Ramachandra Guha surprised at absence of male cricketer from CoA
Despite losing out on two members just six months after their formation in 2017, the CoA still doesn't include a male cricketer
What's the story?
Ramachandra Guha, respected historian and a former member of the Supreme Court-appointed Committee of Administrators (CoA) to ensure smooth functioning of the BCCI, has once again questioned the absence of an experienced male cricketer from the CoA. “I left six-seven months ago. Why has not Mr. [Vinod] Rai got a senior cricketer on his committee in these seven months?” quipped Guha at the fourth Times Literature Festival in Bangalore on February 3.
In case you didn't know..
The Supreme Court of India had appointed the CoA in January 2017 to run the BCCI, with their main aim being to implement the recommendations of the Lodha Committee. Initially, the members included Guha, former India Women's captain Diana Edulji, former CAG of India Vinod Rai and senior banker Vikram Limaye. However, Guha resigned from his post in June 2017, with the possible reason of the CoA unable to implement the required changes in the board despite having set a target of six months to do the same.
And just a month later, in July, Limaye left the CoA to focus on the job of heading the National Stock Exchange (NSE), thus reducing the number of members to two on the committee with Rai and Edulji still present.
The heart of the matter
Guha, who had recently questioned in an article the appointment of a modestly-experienced Ravi Shastri as the coach of the Indian team following the unfortunate resignation of the veteran Anil Kumble, was surprised that there was still no male cricketer in the group of administrators even after a year and despite the departure of two members. “I think the tragedy of the CoA from the beginning was that they didn’t have a senior male cricketer of credibility,” he said. “There was a civil servant [Rai], a banker [Limaye], a historian [Guha] and Diana, who was a very good female cricketer. And she was the only one who understood the game from the female point of view.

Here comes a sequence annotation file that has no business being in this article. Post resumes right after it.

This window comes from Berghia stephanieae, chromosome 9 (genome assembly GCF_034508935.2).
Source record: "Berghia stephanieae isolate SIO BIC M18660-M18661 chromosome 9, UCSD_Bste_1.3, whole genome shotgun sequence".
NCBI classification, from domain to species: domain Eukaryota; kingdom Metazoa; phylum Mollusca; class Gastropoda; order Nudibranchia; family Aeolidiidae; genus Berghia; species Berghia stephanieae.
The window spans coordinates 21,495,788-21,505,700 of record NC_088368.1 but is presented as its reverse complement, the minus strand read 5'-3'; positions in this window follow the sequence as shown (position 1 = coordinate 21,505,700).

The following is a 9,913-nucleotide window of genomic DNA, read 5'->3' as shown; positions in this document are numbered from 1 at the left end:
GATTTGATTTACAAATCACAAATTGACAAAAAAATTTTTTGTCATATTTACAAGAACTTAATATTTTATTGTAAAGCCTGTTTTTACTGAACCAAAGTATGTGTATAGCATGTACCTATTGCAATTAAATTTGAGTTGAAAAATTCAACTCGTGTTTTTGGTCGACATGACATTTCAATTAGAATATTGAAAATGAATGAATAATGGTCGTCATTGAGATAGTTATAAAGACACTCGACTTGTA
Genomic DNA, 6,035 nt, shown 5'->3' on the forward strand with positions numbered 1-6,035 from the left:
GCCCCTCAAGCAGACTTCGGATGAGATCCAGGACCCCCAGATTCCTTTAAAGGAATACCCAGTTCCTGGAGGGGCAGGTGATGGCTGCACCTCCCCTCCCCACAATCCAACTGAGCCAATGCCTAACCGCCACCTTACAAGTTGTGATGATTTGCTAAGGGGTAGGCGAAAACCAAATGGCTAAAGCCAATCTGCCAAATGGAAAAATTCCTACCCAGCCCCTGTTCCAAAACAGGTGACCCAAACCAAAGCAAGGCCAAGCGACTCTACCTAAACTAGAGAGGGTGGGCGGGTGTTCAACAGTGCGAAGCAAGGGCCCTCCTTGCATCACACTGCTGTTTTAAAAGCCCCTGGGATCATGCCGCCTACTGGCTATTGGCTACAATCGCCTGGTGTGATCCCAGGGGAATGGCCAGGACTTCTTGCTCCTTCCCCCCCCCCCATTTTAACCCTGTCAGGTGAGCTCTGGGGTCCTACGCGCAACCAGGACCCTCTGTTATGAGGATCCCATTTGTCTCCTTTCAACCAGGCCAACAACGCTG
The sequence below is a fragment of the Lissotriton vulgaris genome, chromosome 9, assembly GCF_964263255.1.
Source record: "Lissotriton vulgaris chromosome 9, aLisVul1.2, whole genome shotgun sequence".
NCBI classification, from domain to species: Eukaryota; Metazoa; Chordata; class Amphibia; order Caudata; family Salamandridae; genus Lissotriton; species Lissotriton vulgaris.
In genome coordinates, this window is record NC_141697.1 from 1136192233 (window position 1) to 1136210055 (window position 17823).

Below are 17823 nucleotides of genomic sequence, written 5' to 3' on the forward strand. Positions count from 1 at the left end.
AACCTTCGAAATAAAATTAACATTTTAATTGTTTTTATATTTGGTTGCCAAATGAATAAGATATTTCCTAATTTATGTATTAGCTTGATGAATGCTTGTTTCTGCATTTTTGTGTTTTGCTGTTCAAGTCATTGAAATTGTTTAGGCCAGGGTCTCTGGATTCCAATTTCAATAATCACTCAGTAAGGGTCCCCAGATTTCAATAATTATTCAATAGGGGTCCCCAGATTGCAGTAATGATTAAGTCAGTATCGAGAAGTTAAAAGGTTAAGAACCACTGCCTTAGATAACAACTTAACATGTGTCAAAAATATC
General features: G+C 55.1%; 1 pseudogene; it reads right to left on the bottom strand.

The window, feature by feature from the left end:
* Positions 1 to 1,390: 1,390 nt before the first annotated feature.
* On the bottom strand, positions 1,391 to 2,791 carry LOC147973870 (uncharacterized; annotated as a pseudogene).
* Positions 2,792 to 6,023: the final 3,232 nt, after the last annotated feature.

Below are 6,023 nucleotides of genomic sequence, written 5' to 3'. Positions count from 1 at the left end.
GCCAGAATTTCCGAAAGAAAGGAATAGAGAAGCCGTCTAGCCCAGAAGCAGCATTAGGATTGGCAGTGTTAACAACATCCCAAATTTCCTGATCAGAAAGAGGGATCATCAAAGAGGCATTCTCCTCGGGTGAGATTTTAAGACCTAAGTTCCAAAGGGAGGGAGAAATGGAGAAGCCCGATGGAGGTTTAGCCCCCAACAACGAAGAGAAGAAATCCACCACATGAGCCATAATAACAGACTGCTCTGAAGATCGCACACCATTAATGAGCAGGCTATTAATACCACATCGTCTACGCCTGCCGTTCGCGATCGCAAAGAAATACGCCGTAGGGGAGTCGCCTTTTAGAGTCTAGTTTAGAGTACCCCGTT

“From the first day, I told my colleagues there is nothing stopping you from having a senior cricketer on the committee as a special invitee. Don’t call him a member because the Supreme Court has said four members. Call him a special invitee. I resigned six months ago and still there is no senior cricketer on board. So I think that is tragic.”
Claims from a person with a wealth of experience and knowledge as Guha should always be considered for the betterment of the game in India. Not only was he spot on in pointing out coach Shastri lacking in a bit of experience, but also that if the CoA can have a former female cricketer, there is no reason which prevents them from getting on board an experienced male counterpart to better help in the administration procedures.